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They will survive: Cake at the Palace.

Photo: Martin Benjamin

Alternative Energy

By Erik Hage

Cake

Palace Theatre, Sept. 30

The 1990s are just sliding into focus, though not sharp focus, as a distinct time for nostalgia. And certainly the band Cake, with their deadpan novelty hit “The Distance,” belong in those hallowed halls of pop-culture remembrance. Nevertheless, Cake proved at the Palace Theatre last Tuesday that they were more than just a nostalgia or novelty act. Cake also showed that for every chant-sung, booty-shaking dash of archness and irony, they also possessed genuine melodic gifts and were a tight-as-hell unit with road-tested chops.

Cake have gone through a number of lineup permutations since the mid-’90s days when “The Distance” and an ironic cover of Gloria Gaynor’s “I Will Survive” ran the charts. (They also saw some chart action off of the 1998 single “Never There.”) The Sacramento, Calif., group have continued to tour, though, drawing a steady following. A big part of their appeal seems to be those big-booty basslines and danceable drum grooves. It wasn’t too long into the concert when a whole lot of awkward white folks started eagerly shaking their collective booty, with the pot smoke lacing the air.

Beyond all of that, though, Cake possessed a real sense of poise and purpose from the first moment they hit the stage, and musically, they were all business. John McCrea, in his trademark fedora and full beard, was an able ringleader, putting the band through the paces and moving between his monotone rap-singing and some actual, and decent, singing that was fully devoid of irony. The rhythm section was tight as nails, whether dwelling in funk, metal, or country, and Vincent DiFiore added some affecting mariachi-meets-Herb Alpert ephemera on trumpet.

Most compelling, however, was guitarist Xan McCurdy, who has been a part of the band since the late 1990s. A pixie-ish blonde guy with a short, mod haircut, tight jeans, and an old red Merle Haggard tour shirt, McCurdy asserted himself on the first number, an outstanding and pretty cover of “Ruby, Don’t Take Your Love to Town,” the Kenny Rogers and the First Edition hit from 1969 (written by Mel Tillis). McCurdy laid down some Bakersfield-style trills that called to mind James Burton behind Elvis in the late ’60s. At other points, McCurdy worried out slinky leads and dashing colors, and yet at others he bombed the audience with sizeable, clotted power chords. McCurdy, playing one hollow-body guitar all evening, seemed to have a variety of languages in his arsenal.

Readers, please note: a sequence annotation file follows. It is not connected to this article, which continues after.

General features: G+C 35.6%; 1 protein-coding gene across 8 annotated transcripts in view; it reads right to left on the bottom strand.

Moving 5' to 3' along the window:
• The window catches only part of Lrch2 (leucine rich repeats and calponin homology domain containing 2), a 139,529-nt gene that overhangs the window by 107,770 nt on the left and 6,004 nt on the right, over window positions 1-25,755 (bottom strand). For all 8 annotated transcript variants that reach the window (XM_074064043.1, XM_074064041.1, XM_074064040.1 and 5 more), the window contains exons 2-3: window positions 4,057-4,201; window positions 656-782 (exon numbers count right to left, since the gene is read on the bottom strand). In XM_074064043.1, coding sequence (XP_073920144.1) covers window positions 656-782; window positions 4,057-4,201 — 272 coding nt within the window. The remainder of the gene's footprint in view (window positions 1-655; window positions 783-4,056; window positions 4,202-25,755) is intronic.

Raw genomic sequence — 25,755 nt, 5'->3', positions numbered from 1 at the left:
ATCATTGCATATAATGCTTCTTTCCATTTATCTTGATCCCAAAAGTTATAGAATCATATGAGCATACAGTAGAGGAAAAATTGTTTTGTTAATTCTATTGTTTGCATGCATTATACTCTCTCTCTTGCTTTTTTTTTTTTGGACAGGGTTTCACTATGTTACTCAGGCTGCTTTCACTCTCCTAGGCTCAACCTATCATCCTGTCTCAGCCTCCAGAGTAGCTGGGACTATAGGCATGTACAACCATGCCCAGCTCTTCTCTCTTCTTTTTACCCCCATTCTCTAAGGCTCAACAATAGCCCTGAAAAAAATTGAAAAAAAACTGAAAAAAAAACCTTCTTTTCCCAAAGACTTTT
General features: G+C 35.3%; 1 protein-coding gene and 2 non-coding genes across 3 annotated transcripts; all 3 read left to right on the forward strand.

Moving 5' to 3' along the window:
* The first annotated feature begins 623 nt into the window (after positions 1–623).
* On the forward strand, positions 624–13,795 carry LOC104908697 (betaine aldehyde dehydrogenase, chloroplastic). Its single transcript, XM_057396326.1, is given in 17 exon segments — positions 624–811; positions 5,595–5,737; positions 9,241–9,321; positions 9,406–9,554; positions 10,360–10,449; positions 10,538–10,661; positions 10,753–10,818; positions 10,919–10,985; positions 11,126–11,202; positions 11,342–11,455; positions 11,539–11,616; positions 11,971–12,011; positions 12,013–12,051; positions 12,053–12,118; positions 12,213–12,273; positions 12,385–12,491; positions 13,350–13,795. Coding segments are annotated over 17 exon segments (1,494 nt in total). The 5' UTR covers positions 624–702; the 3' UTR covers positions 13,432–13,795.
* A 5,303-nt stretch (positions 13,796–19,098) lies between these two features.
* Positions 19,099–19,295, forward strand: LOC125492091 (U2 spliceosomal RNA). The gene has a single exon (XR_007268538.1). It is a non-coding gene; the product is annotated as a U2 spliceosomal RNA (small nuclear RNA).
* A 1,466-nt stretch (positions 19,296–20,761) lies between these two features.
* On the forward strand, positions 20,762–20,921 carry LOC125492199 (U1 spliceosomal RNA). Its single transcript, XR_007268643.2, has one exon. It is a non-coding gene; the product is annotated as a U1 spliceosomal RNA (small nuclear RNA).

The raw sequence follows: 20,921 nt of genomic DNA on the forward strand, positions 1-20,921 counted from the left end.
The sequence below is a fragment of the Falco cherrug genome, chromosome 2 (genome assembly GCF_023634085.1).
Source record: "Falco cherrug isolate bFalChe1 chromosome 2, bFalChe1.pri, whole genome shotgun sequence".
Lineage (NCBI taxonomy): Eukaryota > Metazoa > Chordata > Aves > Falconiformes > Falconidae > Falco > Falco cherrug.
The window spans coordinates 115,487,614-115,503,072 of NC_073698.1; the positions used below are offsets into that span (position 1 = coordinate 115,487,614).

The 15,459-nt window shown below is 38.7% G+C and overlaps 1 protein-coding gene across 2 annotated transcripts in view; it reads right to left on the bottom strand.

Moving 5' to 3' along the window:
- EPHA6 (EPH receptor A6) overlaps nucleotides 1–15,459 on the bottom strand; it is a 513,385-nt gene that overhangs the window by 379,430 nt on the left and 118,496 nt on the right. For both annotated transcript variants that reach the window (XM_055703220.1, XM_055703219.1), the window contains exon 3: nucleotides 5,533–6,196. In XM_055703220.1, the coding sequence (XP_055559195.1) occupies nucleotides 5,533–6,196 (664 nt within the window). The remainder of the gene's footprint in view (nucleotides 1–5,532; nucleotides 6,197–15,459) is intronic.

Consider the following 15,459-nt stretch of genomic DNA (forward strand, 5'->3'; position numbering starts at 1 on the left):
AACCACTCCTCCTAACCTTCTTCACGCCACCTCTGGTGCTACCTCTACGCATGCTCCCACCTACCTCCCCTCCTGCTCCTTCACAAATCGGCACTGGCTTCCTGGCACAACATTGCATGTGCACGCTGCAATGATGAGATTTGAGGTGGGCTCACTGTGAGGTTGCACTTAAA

If the band were strong on the lovely Kenny Rogers tune, they were similarly successful on their own gorgeous ballad “Mexico,” a countrified waltz with echoes of Bob Dylan. (Prior to the song, McCrea joked about the extinction of 3/4 time.) Nevertheless, most of the Cake followers seemed to really get off on the sing-songy stuff, especially those that invited participation. “Sheep Go to Heaven” flooded the aisles with the booty shakers from the first funky gutbucket strums of McCrea’s tiny but fully wired acoustic guitar. Then the entire audience ravenously chanted along to the refrain “Sheep go to heaven, goats go to hell.” The band also ripped gleefully into Black Sabbath’s “War Pigs.” Here McCrea’s deadpan style perfectly suited Ozzy Osbourne’s, and McCurdy was a battery of man-sized guitar. Cake, as is their nature, also found something funky deep in the grooves of the Sabbath tune and infused it with ’70s hardcore urban funk touches.

The latter song also points to the Cake’s politics, which hew way left. Performing before a nature backdrop painting, the group proved to be fervent environmentalists, as McCrea brought the show to a halt to give away a small tree that had been front and center onstage. The sapling went to the audience member who could guess what percentage of the world’s population had potable water. (Yeah, it’s frighteningly low.) The group’s Web site also has a pretty strong anti-capitalist statement on the entry page, and Cake recently took their recording studio off the grid to power it with solar energy. The political statements were pretty low-key, though.

All in all, particularly via the music and a tight, dynamic performance, Cake were a pleasant surprise, showing that they were a vital performing entity with a life that extended way beyond ’90s hit-dom. I didn’t expect much and got a whole lot more than I bargained for. In fact, I’d see them again.